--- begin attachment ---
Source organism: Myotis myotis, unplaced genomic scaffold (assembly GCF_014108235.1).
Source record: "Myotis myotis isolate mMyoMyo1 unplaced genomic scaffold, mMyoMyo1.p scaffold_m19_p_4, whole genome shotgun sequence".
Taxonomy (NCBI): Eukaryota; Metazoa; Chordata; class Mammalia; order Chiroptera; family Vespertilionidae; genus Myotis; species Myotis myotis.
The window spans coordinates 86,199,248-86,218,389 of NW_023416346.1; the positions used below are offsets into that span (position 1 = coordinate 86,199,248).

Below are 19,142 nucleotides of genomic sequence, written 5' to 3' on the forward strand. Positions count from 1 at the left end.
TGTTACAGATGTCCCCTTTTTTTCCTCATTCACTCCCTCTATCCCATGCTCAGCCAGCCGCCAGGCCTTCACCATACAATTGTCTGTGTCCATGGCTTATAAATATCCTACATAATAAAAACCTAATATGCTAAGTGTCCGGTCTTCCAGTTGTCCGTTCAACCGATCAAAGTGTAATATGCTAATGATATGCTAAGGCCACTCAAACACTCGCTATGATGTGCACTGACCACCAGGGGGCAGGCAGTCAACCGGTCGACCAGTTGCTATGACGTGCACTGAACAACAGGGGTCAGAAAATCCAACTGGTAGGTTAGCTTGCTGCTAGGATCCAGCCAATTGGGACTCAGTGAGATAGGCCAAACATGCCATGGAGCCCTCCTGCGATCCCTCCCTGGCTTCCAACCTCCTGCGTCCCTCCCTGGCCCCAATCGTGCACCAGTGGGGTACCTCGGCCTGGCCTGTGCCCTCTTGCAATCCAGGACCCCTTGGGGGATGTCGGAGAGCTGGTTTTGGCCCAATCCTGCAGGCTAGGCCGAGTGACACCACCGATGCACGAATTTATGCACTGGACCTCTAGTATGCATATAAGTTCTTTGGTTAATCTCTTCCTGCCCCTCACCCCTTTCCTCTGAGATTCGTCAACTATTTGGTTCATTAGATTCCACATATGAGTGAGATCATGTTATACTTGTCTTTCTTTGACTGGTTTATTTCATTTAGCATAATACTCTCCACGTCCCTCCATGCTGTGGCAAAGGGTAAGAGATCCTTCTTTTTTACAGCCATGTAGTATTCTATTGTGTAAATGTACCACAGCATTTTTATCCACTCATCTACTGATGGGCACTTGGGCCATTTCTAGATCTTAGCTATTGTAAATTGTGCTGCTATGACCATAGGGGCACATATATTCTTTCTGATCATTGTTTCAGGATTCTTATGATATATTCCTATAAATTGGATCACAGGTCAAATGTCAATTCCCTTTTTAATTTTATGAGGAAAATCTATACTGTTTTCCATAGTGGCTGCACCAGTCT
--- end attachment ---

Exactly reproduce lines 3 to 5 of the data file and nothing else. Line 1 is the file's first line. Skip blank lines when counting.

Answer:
Taxonomy (NCBI): Eukaryota; Metazoa; Chordata; class Mammalia; order Chiroptera; family Vespertilionidae; genus Myotis; species Myotis myotis.
The window spans coordinates 86,199,248-86,218,389 of NW_023416346.1; the positions used below are offsets into that span (position 1 = coordinate 86,199,248).

Below are 19,142 nucleotides of genomic sequence, written 5' to 3' on the forward strand. Positions count from 1 at the left end.